The ultimate objective of the Malaysian model of an Islamic financial system is to operate in parallel with the conventional financial system in the country. In order to achieve this goal, the Malaysia Islamic financial system should be able to present itself as a viable alternative to
the more established conventional system.
Specific legal framework and financial instruments are pre-requisite to the Islamic financial system. Initially, an Islamic Banking Act was enacted to cater for this system. As the system continues to develop and new components within the system were introduced, legal rules such as the Takaful Acts as well as rules governing the Islamic Interbank Money Market were then issued.
Being the pressing need to leap frog the expansion of Islamic Banking system, the Central Bank (Bank Negara Malaysia - BNM) later allows the existing conventional banking institutions to offer Islamic banking services using their existing infrastructure and branches. The option was seen as the most effective and efficient mode of increasing the number of institutions offering Islamic banking services at the lowest cost and within the shortest time frame. Following from the above, on 4 March 1993 BNM introduced a scheme known as "Skim Perbankan Tanpa Faedah" (Interest-free Banking Scheme) or SPTF in short which in later years known as “Skim Perbankan Islam - SPI” (Islamic Banking Scheme)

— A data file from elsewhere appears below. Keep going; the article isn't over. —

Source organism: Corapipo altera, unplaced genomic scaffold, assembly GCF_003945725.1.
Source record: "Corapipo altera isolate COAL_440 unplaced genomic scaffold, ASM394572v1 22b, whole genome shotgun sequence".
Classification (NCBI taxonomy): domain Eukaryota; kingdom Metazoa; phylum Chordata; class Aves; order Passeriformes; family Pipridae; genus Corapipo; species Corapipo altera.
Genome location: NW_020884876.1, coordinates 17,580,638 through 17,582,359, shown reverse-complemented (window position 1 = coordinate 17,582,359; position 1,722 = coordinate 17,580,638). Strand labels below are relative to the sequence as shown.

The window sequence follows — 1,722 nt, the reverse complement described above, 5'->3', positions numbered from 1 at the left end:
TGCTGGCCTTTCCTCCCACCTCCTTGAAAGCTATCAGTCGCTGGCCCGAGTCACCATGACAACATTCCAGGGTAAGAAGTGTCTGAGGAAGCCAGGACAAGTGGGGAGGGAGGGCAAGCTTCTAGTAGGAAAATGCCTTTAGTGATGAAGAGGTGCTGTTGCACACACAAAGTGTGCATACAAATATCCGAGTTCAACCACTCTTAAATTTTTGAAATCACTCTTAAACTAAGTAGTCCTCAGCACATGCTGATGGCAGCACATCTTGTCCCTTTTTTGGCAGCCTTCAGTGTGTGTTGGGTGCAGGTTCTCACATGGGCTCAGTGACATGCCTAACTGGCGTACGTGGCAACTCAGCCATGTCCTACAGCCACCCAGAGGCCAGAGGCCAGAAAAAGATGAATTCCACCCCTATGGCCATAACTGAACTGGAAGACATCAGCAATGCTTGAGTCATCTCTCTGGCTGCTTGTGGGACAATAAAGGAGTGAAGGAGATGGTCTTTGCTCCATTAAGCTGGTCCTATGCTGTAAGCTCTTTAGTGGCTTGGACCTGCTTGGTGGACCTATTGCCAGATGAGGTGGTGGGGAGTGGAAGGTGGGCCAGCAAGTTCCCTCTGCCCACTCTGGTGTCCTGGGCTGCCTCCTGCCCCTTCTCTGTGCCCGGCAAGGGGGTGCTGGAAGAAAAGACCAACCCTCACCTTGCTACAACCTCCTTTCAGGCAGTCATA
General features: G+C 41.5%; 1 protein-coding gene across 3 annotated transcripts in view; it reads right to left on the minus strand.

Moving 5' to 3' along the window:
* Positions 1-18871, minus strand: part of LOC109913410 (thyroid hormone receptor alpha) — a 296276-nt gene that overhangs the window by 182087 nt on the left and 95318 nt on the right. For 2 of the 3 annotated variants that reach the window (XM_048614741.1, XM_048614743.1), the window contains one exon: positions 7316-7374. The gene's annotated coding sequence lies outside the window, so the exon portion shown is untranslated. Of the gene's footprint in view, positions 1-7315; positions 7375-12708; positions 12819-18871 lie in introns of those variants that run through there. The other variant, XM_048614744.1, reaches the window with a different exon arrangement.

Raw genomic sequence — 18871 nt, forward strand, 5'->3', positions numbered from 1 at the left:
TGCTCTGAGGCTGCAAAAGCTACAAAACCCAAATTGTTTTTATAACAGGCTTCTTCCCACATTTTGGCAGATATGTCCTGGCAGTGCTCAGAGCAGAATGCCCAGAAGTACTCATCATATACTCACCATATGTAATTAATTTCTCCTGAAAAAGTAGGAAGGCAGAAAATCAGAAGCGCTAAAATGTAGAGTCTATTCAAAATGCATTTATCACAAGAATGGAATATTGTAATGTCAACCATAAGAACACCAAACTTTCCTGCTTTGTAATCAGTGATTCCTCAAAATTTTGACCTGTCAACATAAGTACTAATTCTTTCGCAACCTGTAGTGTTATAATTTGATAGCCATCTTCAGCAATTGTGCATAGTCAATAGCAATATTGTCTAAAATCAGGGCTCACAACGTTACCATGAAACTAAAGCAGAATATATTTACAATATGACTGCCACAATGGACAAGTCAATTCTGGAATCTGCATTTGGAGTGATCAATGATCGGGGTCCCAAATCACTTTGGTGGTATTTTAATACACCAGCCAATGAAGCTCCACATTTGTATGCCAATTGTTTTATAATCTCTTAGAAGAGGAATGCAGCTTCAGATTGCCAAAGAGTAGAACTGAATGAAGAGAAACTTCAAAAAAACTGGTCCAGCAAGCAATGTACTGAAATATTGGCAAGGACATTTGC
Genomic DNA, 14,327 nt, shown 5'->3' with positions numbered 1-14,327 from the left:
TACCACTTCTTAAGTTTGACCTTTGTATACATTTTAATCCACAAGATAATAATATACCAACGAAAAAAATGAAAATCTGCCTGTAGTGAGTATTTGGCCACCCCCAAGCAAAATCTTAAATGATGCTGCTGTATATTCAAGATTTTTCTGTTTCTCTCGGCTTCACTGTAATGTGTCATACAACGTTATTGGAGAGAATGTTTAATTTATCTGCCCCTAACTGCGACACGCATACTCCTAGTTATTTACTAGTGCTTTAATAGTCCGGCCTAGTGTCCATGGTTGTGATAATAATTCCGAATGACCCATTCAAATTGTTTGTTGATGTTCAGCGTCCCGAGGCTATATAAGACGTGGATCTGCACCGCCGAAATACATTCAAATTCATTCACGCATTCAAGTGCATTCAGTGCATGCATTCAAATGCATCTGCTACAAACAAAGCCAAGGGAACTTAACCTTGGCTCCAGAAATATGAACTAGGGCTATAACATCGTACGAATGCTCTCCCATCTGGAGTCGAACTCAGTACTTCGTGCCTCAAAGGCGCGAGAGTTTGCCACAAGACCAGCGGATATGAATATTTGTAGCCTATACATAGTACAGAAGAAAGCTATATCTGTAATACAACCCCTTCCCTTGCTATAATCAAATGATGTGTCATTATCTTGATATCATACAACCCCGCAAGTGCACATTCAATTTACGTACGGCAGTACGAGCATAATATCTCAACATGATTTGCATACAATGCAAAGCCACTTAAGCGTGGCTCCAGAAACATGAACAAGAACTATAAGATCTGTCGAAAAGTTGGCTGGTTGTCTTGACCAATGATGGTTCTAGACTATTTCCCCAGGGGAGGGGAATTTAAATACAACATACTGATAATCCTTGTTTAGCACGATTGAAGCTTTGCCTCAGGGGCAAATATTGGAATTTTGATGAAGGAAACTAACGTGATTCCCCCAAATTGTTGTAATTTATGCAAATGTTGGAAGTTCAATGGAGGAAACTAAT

In October 1996, BNM issued a model financial statement for the banking institutions participating in the SPI requiring the banks to
disclose the Islamic banking operations (balance sheet and profit and loss account) as an additional item under the Notes to the
Accounts. In harmonizing difference in opinion, the National Shariah Advisory Council, being the highest authority to decide on Shariah
issues pertaining to Islamic Financial System, was set-up in 1997.
In a move to prepare the domestic system to meet future challenges, BNM has formulated the Financial Sector Master Plan (FSMP), a comprehensive ten-year strategy to evolve a competitive, dynamic and resilient financial system that withstands the challenges that brought about by globalisation and liberation of the financial markets. The Islamic banking and takaful sector is recognized as being one of the major potential growth sectors addressed in the FSMP.
The Malaysian experience of Islamic Banking has had a tremendous impact on neighboring countries. Indonesia established its first Islamic bank in 1992, followed by Brunei Darussalam in 1993. Thailand has also announced the creation of its first Islamic bank to be set
up soon and many more are expected to come.
The Malaysia experiment is fascinating and rich, illustrating the effectiveness of a pragmatic approach to solving the chronic problems in Islamic banking. Such experiment need to be supported, encouraged and guided by all parties especially the Muslims.